You may want to use a business loan agreement for:
- Major asset purchases
- Business purchase agreements
- Borrowing from a bank
- Lending to a startup business
- Purchasing parts or products to build up an inventory
- Purchasing land or a building
Minimum Requirements For a Business Loan
If you want to take out a loan for your business, you must ensure you meet the minimum requirements. Most lenders will require you to fulfill specific criteria before they agree to give you a business loan.
Some of the most critical aspects lenders are going to consider when taking a look at your application include:
1. Credit Scores
If you want to take out a business loan, you must have a solid credit score. First, they are going to take a look at your credit score. Then, they might also look at your business credit score if you have one.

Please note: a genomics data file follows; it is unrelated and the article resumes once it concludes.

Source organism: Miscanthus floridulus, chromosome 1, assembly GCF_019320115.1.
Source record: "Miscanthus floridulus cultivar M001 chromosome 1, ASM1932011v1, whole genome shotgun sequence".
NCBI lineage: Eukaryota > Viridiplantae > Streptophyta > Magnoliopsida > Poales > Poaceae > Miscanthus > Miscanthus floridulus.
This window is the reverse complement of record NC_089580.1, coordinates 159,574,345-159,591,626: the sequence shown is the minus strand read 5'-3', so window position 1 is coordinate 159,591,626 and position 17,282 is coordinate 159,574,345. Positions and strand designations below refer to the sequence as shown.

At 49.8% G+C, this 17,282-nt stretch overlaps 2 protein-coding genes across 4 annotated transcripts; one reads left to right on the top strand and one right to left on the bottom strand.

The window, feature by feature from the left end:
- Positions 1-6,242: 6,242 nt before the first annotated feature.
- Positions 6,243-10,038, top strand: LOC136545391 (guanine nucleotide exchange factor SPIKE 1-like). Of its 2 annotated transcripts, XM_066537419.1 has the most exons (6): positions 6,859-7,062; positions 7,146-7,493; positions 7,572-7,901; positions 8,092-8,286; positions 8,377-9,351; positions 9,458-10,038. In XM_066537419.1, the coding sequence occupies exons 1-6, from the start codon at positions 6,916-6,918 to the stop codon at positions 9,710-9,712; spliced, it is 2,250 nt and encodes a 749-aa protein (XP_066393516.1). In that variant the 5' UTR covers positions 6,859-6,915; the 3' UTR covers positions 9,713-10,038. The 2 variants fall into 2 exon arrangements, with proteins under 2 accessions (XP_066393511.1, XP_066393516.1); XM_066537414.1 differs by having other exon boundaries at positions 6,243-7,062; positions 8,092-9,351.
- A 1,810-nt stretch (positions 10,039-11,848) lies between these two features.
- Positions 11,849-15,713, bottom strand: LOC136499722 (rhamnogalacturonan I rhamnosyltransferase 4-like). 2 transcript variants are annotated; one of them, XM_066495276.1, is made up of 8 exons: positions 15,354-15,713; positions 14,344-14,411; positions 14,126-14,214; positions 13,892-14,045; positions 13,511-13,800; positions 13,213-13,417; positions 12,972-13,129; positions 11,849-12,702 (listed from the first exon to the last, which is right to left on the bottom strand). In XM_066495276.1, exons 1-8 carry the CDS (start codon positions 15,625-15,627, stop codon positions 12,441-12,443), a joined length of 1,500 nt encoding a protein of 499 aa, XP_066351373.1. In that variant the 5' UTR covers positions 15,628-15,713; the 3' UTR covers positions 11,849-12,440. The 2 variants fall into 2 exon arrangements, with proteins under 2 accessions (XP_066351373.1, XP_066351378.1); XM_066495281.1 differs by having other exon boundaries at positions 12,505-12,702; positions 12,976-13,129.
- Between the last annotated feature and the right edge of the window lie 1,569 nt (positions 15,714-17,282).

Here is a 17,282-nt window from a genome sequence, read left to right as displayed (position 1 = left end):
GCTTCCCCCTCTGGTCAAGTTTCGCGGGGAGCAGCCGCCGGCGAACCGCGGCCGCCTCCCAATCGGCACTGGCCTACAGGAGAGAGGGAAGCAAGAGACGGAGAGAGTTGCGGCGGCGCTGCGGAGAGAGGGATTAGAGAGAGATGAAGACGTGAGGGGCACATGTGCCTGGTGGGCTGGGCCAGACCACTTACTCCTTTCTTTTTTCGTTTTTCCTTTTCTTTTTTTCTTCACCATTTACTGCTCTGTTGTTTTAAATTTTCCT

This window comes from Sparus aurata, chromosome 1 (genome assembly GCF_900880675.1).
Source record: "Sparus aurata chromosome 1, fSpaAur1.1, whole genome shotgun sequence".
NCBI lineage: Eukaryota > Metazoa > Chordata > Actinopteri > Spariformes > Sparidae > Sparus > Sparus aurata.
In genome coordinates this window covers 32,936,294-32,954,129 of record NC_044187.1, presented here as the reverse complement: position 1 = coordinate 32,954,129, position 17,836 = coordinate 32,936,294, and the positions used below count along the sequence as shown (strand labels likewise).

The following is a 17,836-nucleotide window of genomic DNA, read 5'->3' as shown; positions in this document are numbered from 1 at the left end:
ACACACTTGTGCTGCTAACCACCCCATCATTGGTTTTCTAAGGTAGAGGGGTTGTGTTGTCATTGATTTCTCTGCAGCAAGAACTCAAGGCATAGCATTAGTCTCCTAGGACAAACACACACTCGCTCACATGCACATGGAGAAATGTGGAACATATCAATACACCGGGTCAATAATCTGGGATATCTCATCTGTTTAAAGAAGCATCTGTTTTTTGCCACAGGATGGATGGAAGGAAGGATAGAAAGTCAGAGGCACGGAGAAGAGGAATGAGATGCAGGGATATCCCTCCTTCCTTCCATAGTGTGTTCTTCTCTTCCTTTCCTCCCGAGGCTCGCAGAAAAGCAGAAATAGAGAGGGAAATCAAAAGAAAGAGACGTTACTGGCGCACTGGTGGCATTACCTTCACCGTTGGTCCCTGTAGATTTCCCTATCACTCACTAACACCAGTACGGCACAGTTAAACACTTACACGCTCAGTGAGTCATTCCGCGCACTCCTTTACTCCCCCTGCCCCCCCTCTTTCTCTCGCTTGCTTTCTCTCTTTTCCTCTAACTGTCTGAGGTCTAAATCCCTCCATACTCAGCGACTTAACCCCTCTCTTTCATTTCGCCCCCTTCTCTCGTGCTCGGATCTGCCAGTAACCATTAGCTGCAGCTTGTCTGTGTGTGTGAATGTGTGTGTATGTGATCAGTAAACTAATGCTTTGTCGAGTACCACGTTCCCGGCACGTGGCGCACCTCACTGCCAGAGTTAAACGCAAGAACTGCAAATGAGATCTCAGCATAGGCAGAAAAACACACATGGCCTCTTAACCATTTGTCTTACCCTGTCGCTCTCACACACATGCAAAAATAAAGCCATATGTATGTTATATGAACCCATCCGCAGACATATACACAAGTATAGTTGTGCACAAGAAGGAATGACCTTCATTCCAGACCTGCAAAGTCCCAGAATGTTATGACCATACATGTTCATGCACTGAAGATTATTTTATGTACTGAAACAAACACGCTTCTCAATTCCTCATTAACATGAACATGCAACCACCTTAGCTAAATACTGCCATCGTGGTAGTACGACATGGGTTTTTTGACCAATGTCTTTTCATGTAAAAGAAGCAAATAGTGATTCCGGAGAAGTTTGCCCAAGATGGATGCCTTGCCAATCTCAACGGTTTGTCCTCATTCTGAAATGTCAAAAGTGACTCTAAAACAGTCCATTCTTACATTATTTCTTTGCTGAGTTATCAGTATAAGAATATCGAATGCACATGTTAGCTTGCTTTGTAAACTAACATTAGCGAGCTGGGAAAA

Generally, credit scores range from 300 to 850. The higher your credit score is, the better the applicant you will be. There are plenty of ways you can improve your credit score. You should pay all your bills on time, keep lengthy lines of credit to lengthen your history, and dispute any inaccuracies on your credit report as soon as possible.
2. Your Annual Revenue
Most lenders will require you to have some revenue stream before they provide you with a business loan. Every loan will have different minimums you must meet regarding annual revenue, so you must think carefully about which lender is best for you.
Exploring a non-traditional financing option to take out a business loan without a proven revenue stream would be best.
3. The Years You Have Been in Business